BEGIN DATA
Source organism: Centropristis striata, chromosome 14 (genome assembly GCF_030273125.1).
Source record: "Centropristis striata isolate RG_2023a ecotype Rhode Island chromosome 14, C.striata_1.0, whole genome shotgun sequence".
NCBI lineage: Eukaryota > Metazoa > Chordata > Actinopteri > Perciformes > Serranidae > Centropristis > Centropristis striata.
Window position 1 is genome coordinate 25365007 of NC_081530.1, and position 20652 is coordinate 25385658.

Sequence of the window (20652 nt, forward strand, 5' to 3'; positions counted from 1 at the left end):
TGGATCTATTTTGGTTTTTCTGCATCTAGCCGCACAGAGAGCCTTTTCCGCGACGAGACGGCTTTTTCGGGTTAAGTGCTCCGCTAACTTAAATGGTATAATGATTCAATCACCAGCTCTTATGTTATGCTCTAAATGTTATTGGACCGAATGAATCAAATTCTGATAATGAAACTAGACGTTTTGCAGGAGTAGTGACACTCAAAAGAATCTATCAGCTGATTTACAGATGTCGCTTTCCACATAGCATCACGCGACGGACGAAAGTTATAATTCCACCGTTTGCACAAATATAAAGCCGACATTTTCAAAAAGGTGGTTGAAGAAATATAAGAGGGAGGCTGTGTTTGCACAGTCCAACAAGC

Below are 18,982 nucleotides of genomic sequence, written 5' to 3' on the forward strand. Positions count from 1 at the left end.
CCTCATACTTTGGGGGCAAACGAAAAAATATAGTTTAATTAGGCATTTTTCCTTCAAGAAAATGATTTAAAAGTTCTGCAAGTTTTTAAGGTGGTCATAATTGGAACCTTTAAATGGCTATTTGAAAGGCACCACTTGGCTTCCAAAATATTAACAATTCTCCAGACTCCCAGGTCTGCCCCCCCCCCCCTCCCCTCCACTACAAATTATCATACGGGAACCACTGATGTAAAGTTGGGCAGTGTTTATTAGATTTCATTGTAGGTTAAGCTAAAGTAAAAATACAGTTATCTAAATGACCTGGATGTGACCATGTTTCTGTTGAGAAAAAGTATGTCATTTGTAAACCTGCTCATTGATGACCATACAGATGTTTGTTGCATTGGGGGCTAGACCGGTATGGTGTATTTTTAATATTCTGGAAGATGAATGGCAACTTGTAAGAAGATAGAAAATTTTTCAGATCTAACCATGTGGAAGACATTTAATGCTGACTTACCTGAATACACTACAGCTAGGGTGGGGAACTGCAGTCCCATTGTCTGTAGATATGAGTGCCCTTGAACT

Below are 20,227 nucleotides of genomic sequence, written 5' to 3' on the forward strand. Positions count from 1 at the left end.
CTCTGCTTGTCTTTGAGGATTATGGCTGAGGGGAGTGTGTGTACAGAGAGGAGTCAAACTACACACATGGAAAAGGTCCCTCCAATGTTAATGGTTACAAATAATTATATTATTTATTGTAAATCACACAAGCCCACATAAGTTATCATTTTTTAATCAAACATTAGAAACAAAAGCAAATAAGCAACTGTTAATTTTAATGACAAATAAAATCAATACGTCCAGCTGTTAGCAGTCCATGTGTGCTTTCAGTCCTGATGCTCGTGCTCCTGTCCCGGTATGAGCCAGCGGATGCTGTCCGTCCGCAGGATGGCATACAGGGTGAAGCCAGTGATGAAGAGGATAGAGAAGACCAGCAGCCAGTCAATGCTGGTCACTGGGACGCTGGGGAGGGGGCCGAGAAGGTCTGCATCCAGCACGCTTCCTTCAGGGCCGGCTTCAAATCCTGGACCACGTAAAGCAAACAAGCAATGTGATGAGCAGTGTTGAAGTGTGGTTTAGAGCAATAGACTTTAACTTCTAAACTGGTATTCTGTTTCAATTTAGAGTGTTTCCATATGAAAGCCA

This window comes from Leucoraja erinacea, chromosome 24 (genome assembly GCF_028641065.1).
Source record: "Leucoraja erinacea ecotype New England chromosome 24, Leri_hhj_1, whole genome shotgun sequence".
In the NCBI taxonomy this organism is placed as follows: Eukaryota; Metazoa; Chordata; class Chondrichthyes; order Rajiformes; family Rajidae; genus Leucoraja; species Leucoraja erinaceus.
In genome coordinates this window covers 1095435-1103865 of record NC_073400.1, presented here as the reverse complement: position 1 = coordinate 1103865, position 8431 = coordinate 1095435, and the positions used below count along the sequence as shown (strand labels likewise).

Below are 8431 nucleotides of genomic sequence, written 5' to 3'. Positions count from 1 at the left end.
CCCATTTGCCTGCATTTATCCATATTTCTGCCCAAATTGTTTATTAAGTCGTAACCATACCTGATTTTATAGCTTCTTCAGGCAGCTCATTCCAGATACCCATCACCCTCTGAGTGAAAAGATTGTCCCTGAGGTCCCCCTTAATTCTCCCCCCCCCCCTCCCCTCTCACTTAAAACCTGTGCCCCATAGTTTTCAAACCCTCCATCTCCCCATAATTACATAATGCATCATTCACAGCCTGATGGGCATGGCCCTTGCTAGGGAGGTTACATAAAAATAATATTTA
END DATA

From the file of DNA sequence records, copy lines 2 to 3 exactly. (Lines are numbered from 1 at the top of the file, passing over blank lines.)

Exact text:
Source record: "Centropristis striata isolate RG_2023a ecotype Rhode Island chromosome 14, C.striata_1.0, whole genome shotgun sequence".
NCBI lineage: Eukaryota > Metazoa > Chordata > Actinopteri > Perciformes > Serranidae > Centropristis > Centropristis striata.